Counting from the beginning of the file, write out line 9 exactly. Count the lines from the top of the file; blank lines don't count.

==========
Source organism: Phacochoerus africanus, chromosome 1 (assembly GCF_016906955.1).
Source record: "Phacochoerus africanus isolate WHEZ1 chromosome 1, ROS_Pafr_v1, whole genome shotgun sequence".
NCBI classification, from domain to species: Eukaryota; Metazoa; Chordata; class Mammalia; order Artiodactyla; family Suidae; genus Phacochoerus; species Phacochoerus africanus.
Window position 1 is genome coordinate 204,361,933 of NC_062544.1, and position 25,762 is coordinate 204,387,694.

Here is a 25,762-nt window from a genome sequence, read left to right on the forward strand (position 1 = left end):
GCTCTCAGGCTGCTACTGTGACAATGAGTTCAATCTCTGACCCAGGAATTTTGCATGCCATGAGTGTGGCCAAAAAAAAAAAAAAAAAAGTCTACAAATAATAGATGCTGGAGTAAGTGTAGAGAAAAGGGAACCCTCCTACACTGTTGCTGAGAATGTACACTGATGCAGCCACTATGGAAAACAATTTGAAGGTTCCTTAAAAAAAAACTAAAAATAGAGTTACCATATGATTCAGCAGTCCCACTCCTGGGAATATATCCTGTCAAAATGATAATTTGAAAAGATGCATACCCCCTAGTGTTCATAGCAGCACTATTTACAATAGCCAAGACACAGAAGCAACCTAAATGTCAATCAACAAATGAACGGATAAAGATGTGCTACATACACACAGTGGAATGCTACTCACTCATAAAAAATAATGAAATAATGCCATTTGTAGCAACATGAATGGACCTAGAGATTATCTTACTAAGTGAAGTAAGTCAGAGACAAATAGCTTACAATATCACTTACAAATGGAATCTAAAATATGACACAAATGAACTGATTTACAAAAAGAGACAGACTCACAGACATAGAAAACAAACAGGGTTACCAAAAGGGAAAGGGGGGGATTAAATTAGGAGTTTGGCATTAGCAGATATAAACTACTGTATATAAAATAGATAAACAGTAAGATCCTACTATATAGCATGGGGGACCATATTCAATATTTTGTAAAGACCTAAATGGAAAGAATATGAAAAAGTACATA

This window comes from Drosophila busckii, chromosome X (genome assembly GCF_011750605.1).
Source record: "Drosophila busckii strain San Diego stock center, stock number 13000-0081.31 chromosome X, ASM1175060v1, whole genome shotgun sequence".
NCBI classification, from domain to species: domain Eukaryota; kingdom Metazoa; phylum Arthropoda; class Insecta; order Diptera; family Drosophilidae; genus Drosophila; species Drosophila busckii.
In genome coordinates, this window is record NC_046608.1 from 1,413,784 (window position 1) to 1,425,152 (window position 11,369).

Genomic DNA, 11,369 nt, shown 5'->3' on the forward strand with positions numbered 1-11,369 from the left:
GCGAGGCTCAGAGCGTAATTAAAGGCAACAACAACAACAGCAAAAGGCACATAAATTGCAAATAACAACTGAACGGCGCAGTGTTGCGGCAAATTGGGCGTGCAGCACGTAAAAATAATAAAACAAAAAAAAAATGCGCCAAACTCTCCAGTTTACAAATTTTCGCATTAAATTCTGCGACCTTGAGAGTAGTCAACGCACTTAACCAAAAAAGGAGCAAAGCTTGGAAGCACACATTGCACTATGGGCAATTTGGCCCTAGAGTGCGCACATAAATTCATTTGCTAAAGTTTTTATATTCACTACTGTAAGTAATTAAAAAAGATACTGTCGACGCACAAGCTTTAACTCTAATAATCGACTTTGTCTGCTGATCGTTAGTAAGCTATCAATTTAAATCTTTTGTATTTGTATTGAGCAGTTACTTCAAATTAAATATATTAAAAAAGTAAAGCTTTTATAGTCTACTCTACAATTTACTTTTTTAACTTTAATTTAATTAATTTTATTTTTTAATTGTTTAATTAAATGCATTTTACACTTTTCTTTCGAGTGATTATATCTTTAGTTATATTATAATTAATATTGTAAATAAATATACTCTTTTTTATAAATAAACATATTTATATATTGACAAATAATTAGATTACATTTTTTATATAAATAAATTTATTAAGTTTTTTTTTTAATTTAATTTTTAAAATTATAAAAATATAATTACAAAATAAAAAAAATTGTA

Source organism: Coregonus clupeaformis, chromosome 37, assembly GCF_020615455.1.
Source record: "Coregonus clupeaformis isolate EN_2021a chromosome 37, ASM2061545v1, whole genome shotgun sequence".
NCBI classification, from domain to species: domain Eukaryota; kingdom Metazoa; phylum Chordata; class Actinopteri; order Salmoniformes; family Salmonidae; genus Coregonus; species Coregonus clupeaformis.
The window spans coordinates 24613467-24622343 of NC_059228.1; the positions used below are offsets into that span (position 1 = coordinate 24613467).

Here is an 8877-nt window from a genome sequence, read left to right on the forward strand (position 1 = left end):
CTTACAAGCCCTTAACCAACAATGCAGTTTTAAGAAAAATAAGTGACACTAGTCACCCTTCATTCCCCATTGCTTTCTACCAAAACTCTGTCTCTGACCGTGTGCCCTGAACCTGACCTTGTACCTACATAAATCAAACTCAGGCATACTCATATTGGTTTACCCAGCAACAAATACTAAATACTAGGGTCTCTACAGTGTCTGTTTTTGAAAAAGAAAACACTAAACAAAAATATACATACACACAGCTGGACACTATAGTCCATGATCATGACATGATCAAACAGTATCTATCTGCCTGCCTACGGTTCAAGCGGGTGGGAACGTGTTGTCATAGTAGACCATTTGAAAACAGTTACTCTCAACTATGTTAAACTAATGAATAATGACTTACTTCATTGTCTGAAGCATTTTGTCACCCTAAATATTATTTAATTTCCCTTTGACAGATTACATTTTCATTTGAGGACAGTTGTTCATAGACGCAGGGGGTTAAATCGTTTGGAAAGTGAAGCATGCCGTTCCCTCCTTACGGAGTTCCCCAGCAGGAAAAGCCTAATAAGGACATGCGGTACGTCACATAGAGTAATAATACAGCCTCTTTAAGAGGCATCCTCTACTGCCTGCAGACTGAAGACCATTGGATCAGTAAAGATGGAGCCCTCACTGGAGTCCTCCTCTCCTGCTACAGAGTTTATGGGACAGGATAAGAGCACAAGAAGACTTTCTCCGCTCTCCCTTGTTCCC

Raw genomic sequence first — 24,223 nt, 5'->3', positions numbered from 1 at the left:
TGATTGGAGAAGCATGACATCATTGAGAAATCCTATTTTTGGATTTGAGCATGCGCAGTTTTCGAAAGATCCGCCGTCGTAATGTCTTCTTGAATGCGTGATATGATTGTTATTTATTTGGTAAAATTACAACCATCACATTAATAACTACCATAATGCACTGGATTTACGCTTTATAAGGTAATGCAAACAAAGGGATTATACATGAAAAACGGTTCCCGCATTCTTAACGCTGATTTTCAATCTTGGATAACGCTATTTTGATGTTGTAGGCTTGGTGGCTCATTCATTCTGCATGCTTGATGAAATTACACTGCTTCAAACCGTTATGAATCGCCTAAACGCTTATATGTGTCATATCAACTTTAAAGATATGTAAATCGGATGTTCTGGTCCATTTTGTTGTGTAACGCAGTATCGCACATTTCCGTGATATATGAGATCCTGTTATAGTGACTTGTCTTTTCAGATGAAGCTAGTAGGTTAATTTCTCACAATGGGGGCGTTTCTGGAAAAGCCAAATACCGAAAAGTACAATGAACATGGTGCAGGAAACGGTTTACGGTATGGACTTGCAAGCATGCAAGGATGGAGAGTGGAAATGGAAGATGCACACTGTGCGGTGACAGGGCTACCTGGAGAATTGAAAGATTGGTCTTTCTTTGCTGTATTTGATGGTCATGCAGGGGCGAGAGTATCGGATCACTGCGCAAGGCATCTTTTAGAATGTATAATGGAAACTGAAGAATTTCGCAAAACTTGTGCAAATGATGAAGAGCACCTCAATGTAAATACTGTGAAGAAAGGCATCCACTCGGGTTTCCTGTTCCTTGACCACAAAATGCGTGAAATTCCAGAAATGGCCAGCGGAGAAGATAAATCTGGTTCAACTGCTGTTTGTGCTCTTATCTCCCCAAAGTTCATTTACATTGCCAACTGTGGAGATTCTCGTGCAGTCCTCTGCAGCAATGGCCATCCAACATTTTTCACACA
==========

NCBI classification, from domain to species: domain Eukaryota; kingdom Metazoa; phylum Arthropoda; class Insecta; order Diptera; family Drosophilidae; genus Drosophila; species Drosophila busckii.